The anti-corruption movement is plainly a global net gain. We’re working together to make economies more efficient, governments more representative, companies more ethical, and people more trustworthy and trusting.
But as with any major change, it comes at a cost. This is not to say or even imply that the cost outweighs the benefit; not at all. But how do we understand that cost, particularly in countries where anti-corruption reforms are most radical?
Consider South Korea, which recently enacted a watershed anti-corruption law (the Kim Young Ran Act) that confronts a centuries-old tradition of gift-giving. By many Koreans’ own account, these gifts often served to thinly disguise the purchasing of influence. Their prohibition is thus a step forward in the anti-corruption effort.
Uniquely, the act defines the prohibited recipients to include journalists, teachers, and university professors. Interviewing a young (and partly western trained) academic at one of Korea’s elite universities, I was shocked to find him speaking of this new law with a strange sort of bitterness, even resentment. It took me some time to figure out why.
Some gifts to Korean professors may well have been intended to purchase grades. But not all, and not only. So too were gifts – alternatively, or even simultaneously — gestures of genuine respect and a symbolic affirmation of the professor’s social status. The new prohibition on these gifts thus had two effects: it clamped down on the purchase of undeserved grades; and it deprived this professor of a social status he had worked many, many years to attain. This was his pain.
Korean culture may well adapt and find alternative ways to symbolically affirm social status without corrupting education. As another Korean corporate lawyer told us, the Kim Young Ran Act “forces us to find new ways to express our feelings.” But in the meantime, a pain is felt. It may well be a growing pang.
But sometimes growth really hurts.
While teaching recently at the International Anti-Corruption Academy’s Master in Anti-Corruption Studies program, a conversation took a similar, and similarly unexpected, turn. We were speaking of the rule of law, and the importance of adopting rules and procedures in place of the unbridled human discretion that, when paired with power, so often breeds corruption.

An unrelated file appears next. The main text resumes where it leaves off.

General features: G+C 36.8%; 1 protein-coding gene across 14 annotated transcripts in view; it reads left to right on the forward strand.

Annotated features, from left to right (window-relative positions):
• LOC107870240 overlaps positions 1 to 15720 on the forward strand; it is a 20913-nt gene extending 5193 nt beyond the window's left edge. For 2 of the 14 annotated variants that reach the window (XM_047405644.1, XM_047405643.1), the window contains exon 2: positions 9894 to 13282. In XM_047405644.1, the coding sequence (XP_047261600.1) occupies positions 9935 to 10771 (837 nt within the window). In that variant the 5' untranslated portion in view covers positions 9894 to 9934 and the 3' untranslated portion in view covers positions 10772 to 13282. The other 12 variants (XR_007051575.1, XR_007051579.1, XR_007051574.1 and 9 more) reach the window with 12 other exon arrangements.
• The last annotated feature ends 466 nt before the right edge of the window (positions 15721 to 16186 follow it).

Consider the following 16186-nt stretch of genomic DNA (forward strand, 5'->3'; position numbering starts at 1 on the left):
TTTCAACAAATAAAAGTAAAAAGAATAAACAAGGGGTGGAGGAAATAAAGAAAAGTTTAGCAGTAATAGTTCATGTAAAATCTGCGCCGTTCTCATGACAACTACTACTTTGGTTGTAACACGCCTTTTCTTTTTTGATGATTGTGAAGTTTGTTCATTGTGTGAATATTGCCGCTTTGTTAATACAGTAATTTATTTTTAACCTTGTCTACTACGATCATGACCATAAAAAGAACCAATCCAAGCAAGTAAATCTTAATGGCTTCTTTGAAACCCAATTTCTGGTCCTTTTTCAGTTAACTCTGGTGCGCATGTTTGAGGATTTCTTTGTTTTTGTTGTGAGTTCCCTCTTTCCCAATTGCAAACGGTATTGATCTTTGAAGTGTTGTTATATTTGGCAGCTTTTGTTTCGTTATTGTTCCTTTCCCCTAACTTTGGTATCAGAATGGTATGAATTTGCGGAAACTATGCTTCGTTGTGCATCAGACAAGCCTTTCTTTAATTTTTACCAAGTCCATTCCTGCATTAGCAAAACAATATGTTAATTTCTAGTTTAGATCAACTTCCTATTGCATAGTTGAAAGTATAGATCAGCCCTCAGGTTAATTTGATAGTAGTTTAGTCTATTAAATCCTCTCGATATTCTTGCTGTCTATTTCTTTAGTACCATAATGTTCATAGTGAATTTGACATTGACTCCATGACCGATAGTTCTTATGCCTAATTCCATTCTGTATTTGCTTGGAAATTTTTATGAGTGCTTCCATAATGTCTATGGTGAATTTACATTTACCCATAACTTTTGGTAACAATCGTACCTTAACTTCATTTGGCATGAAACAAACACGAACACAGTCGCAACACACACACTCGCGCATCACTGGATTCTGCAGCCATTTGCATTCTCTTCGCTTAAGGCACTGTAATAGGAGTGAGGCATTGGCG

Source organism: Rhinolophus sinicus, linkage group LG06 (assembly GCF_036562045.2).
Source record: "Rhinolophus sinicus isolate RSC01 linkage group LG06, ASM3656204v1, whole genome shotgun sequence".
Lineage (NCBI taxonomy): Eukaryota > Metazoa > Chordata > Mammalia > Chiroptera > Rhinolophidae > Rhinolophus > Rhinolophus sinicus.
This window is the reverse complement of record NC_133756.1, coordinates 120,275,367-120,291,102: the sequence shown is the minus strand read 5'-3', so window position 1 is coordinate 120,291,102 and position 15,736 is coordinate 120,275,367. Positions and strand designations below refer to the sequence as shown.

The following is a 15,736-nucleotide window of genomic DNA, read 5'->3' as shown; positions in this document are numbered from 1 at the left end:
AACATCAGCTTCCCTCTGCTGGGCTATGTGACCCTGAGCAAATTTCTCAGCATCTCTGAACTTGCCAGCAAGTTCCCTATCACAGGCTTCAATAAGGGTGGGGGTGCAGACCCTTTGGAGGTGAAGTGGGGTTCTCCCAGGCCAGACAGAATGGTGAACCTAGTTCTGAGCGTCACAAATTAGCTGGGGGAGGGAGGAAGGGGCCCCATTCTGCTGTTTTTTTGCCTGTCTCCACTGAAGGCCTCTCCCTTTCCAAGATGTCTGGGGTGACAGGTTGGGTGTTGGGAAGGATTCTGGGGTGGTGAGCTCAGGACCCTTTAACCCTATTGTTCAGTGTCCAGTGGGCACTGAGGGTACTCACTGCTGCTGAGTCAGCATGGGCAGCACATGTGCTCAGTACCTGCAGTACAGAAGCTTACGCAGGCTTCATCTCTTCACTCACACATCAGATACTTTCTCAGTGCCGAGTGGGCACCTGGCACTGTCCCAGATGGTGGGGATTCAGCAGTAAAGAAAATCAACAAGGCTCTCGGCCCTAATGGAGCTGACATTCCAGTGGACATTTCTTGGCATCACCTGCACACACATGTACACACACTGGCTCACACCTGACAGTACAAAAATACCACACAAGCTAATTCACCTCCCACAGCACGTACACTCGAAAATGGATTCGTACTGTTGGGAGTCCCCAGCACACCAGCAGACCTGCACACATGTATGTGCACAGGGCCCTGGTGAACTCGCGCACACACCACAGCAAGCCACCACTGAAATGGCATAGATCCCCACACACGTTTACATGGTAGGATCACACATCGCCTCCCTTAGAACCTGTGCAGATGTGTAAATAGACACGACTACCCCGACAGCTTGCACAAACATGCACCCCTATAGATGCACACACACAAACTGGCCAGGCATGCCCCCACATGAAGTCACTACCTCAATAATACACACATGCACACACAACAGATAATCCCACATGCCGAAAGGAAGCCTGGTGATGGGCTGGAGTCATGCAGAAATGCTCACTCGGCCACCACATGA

Kehinde — a senior Nigerian anti-corruption professional– piped up. He recounted a story of receiving an invitation to lunch from a western businessperson. Kehinde was in a position of considerable influence, but this meeting presented no risk of corruption. When lunch concluded, he was shocked to realize that, though he had been invited, he would pay his own way. He couldn’t believe it. In his culture, this was a major affront.
Then Ayman, an Egyptian risk advisory consultant, protested. “The anti-corruption movement does not prohibit gifts,” he said, “only gifts given to public officials in their public capacity.” He was of course right in places like the new South Korea, though not even the FCPA prohibits all gifts to public officials. But Shine, a civil society practitioner from Liberia and a deep thinker with genuine intellectual honesty, inquired, “how do we put public officials in a box?”
Ah yes, the box. The founding-era U.S. Supreme Court Chief Justice John Marshall spoke of this box when he wrote, “we are a government of laws, not of men.” He was describing constitutionalism and the rule of law; a society governed by rules and procedures, duly promulgated, written down, transparent, predictable, and nondiscriminatory. This is the box we now construct the world over. And we must.
But as Chief Justice Marshall’s quote plainly implies, the rule of law removes from government something distinctively human. That which we seek to extricate is, of course, the temptation to engage in corruption: the universal human tendency to abuse public office for private gain. But in so doing, is anything lost?
“Waiter, can you split that bill?”
James Madison (the principle genius behind the U.S. Constitution) famously observed that “if men were angels, no government would be necessary.” Though we humans may have our angelic moments, history has shown that we will not consistently use unchecked discretion for good. The angelic moments are too few; the lapses too frequent and the harms far too great. We don’t trust the human heart when paired with power, so we replace discretion with policy and procedure. We are right to do so. It is imperative that we do so.
But what of that angelic impulse — of the human capacity, however rare, to use discretion for good, to show generosity and respect without risking the improper quid pro quo? Do we deny opportunities for its expression? My Egyptian student answered, “only for eight hours a day.”
Such is the cost of reform.
Plato famously envisioned the rule of philosopher kings, who would possess the intellect to discern true justice and the character to implement it uncorrupted by self-interest. What now of Plato’s dream — of a government comprised not of checks and balances and rules and policies and procedures and recordkeeping, but founded on a faith in human judgment?
R.I.P., Plato. The world now reads your eulogy.
Andy Spalding is a lecturer at the International Anti-Corruption Academy, Professor at the University of Richmond School of Law, and Senior Editor of the FCPA Blog.